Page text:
But headteachers like Joanna Conway thinks that most parents would be pleasantly surprised by their kids’ willingness to commit to and make time for the activities they enjoy. They’re likely to be happier and healthier too: the recognitionand fulfilment that comes from taking part in the performative arts or sports, for example, is an excellent boost to any kid’s self-confidence.
Not every child wants to be a performer, of course. But this need not be a dampener on parents’ willingness to find activities for them to get involved in. A case study conducted by Hong Kong University found that kids who took part in regular extra- curricular activities, and did so consistently over the weeks and months of their school term, were better equipped to explore and enjoy unpacking more complex ideas in their studies. This sort of enthusiasm can’t be measured by test scores or homework, but it can certainly be fostered by involvement in extra-curricular activities.
This is true of the “quieter” activities as well as the group-focussed ones, such as:
- Quiz clubs
- Writing for fun, such as creative writing
- Getting involved in the visual arts, whether painting, drawing, etc.
Classes offered in an online format can also feel much more accessible than in-person classes and activities, which is why the free courses offered by groups like One2Ones are a great way for learners of all ages to seek out new interests and passions for themselves in a social setting.
For parents who have a good understanding of their kids’ interests and which activities might suit them best, the hardest part is behind.
For those who are more unsure, the way forward will often be looking online, asking friends, or enlisting the help of schools, teachers, and tutors for advice. The loudest voice however – and this will rarely be a problem – should be the kid’s! Every child’s interests are different, and getting them to open up about the kind of activities is key. (One2Ones, for example, offers classes with friendly and enthusiastic tutors who are always ready to tailor classes to suit their learners’ interests and needs.)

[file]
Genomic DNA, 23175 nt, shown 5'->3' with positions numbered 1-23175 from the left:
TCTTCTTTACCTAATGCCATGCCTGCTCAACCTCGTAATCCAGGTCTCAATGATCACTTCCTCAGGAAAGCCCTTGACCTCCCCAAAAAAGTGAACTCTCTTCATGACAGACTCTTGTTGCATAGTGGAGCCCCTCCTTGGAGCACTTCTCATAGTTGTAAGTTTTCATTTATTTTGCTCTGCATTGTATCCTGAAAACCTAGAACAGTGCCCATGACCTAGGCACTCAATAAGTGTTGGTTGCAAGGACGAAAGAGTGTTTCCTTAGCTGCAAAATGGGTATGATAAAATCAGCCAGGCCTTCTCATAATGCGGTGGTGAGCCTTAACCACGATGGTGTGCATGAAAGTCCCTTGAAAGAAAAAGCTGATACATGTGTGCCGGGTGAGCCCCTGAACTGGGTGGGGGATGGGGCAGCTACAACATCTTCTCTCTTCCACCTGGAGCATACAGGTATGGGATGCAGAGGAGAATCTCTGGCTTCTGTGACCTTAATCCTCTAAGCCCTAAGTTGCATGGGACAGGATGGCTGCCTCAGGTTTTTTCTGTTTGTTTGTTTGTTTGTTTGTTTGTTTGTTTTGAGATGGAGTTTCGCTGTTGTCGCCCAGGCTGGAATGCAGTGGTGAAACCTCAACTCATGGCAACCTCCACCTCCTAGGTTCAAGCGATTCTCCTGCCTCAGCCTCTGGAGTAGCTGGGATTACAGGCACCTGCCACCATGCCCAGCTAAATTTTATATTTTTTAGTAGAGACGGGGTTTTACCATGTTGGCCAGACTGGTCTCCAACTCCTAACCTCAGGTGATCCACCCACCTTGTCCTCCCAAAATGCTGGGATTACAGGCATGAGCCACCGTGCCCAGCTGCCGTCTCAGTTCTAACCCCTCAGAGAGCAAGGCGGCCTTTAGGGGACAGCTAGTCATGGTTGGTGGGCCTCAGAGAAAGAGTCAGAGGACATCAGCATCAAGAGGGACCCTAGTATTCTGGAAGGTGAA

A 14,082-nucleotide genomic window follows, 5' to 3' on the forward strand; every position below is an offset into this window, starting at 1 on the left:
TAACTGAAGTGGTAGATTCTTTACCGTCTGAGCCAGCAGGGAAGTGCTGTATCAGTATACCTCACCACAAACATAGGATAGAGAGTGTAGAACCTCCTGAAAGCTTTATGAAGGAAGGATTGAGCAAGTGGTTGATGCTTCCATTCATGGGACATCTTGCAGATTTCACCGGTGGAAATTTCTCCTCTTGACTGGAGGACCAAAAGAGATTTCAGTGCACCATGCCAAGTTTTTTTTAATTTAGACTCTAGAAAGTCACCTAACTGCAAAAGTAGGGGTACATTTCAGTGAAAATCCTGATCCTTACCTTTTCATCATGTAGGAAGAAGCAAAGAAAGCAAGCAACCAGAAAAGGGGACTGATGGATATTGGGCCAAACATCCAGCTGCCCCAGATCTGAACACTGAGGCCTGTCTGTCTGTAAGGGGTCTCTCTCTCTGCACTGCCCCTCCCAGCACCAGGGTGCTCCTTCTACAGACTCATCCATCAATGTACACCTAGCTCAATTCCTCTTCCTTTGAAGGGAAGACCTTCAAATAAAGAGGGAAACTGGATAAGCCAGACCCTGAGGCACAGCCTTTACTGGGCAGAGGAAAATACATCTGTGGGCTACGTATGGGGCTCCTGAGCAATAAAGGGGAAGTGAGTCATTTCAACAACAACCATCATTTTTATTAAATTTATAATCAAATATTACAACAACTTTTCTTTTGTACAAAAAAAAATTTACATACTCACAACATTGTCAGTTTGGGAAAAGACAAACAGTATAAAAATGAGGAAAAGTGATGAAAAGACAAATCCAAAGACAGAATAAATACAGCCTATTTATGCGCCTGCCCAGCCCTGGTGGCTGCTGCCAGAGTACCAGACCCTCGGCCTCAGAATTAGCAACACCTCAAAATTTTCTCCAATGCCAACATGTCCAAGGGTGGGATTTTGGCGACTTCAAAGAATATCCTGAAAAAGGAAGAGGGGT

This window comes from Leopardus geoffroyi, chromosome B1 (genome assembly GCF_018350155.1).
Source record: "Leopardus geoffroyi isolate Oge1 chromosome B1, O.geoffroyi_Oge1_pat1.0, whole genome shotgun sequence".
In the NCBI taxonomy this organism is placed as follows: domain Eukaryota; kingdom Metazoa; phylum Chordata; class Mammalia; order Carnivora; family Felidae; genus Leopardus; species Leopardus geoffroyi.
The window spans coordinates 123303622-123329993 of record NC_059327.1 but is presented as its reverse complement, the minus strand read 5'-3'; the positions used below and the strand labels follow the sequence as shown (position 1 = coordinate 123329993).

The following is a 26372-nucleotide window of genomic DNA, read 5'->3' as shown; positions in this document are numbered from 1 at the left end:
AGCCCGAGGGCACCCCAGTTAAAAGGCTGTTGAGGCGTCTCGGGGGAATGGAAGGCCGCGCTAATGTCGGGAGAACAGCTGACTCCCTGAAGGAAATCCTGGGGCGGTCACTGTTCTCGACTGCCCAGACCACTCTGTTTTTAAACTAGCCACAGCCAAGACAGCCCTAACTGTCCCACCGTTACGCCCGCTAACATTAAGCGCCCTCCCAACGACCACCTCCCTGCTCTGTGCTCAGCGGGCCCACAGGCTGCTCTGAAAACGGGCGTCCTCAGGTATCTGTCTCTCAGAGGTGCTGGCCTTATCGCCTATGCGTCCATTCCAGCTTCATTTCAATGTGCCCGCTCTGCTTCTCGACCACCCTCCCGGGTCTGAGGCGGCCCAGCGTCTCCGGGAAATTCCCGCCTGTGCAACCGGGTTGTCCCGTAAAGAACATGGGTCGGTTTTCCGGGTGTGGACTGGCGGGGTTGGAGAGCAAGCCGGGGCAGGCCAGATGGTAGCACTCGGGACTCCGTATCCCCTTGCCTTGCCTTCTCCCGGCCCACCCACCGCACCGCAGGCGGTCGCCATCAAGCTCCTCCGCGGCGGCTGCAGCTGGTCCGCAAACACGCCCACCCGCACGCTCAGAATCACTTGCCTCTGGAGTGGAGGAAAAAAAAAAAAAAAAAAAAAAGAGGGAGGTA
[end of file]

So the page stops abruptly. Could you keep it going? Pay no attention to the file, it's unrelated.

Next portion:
Most importantly, every parent should remember that no child’s passions should go ignored: no matter how weird and wonderful, we all should all be giving ourselves something to look forward to as the Summer beckons.
Chan, Y.-K. (2016). Investigating the relationship among extracurricular activities, learning approach and academic outcomes: A case study. Active Learning in Higher Education, 223-233.
Ferguson, D. (2020, March 23). ‘Let your kids get bored’: emergency advice from teachers on schooling at home. Retrieved from theguardian.com: https://www.theguardian.com/education/2020/mar/23/let-your-kids-get-bored-emergency-advice-from-teachers-on-schooling-at-home
Keat, W. C., Sukumar, D., Tun, H. M., Low, S., Bandara, T., & Goh, Z. A. (2021, March 7). Fostering Entrepreneurship from a Young Age. Retrieved from theoctant.org: https://theoctant.org/edition/issue/allposts/opinion/fostering-entrepreneurship-from-a-young-age/
Sim, C. (n.d.). Co-curricular activities in schools. Retrieved from eresources.nlb.gov.sg: https://eresources.nlb.gov.sg/infopedia/articles/SIP_2014-11-08_124430.html